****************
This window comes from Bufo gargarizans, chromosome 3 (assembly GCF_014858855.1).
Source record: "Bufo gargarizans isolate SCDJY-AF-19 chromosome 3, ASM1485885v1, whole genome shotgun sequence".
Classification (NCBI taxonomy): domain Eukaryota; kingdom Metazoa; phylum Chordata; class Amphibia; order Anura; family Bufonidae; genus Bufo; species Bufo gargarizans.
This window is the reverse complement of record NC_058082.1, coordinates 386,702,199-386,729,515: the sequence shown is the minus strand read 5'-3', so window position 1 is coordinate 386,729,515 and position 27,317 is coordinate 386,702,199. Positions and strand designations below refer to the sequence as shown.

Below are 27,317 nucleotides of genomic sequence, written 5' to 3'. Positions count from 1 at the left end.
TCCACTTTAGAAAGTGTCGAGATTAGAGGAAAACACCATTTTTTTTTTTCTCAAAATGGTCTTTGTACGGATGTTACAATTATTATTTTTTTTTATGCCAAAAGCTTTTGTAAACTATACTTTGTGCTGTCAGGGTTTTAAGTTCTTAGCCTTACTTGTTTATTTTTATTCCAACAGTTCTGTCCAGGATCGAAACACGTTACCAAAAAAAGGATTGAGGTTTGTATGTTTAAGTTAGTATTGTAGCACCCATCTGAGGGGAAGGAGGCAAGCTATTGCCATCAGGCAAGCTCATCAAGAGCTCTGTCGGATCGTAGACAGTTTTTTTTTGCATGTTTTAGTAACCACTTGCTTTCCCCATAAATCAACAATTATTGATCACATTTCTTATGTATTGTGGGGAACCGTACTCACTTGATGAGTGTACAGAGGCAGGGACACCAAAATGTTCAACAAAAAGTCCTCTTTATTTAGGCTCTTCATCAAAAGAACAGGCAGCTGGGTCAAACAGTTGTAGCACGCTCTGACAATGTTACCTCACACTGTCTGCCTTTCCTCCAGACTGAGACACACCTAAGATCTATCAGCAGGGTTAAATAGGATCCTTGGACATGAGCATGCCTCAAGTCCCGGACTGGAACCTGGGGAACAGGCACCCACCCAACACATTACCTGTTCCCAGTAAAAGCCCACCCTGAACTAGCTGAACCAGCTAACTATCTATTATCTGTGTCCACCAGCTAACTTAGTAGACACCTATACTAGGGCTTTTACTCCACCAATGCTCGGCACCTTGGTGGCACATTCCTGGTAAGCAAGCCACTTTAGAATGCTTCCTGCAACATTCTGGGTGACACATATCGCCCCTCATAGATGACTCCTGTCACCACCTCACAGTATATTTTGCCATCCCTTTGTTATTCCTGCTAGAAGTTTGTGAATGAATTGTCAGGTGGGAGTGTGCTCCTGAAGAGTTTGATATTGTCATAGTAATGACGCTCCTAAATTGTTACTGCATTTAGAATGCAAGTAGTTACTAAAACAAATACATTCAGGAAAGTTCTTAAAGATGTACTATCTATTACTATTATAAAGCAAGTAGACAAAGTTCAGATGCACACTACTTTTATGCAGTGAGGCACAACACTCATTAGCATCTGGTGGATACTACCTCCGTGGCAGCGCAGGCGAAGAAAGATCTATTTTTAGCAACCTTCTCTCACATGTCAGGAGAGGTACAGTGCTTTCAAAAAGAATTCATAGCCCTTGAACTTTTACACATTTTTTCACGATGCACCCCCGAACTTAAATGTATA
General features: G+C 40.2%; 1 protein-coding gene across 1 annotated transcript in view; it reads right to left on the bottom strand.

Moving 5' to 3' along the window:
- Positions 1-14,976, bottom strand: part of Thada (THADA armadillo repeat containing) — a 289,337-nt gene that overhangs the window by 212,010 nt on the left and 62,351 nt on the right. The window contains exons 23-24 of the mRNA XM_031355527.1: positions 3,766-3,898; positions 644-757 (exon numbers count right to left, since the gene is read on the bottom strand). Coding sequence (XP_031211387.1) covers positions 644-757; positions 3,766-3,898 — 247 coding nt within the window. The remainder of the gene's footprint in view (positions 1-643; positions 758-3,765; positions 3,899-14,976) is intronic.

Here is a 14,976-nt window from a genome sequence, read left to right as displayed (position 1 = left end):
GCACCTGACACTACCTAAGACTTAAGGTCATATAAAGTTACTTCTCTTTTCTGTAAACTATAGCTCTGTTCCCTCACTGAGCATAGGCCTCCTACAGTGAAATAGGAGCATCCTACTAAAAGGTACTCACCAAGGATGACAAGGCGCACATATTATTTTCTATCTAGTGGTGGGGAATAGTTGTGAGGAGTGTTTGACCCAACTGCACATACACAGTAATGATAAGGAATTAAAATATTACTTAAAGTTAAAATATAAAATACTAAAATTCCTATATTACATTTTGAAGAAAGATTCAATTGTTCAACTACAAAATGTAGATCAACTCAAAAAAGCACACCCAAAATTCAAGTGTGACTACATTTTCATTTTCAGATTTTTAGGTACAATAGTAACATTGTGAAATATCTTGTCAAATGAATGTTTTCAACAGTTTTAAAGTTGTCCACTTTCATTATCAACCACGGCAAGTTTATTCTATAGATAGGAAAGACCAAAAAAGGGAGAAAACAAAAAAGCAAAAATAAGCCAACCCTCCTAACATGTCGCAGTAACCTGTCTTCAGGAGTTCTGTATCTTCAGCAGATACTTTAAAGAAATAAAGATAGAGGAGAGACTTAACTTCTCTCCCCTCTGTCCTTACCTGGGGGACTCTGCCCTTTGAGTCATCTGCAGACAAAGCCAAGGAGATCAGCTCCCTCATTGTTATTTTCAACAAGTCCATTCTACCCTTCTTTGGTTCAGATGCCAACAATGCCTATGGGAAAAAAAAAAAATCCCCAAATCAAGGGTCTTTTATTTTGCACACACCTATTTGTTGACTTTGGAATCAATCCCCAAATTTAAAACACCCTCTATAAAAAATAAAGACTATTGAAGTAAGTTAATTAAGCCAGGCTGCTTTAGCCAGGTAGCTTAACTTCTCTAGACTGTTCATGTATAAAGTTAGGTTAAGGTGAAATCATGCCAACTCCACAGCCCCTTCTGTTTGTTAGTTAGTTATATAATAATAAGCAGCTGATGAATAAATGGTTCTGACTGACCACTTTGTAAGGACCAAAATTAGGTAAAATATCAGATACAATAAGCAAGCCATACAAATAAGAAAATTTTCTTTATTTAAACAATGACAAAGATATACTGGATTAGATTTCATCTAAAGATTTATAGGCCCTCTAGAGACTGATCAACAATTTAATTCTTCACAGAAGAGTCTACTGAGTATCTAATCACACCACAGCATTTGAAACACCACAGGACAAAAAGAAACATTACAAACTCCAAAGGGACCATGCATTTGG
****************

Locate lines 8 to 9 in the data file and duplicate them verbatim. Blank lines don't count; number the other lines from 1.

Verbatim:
Moving 5' to 3' along the window:
- Positions 1-14,976, bottom strand: part of Thada (THADA armadillo repeat containing) — a 289,337-nt gene that overhangs the window by 212,010 nt on the left and 62,351 nt on the right. The window contains exons 23-24 of the mRNA XM_031355527.1: positions 3,766-3,898; positions 644-757 (exon numbers count right to left, since the gene is read on the bottom strand). Coding sequence (XP_031211387.1) covers positions 644-757; positions 3,766-3,898 — 247 coding nt within the window. The remainder of the gene's footprint in view (positions 1-643; positions 758-3,765; positions 3,899-14,976) is intronic.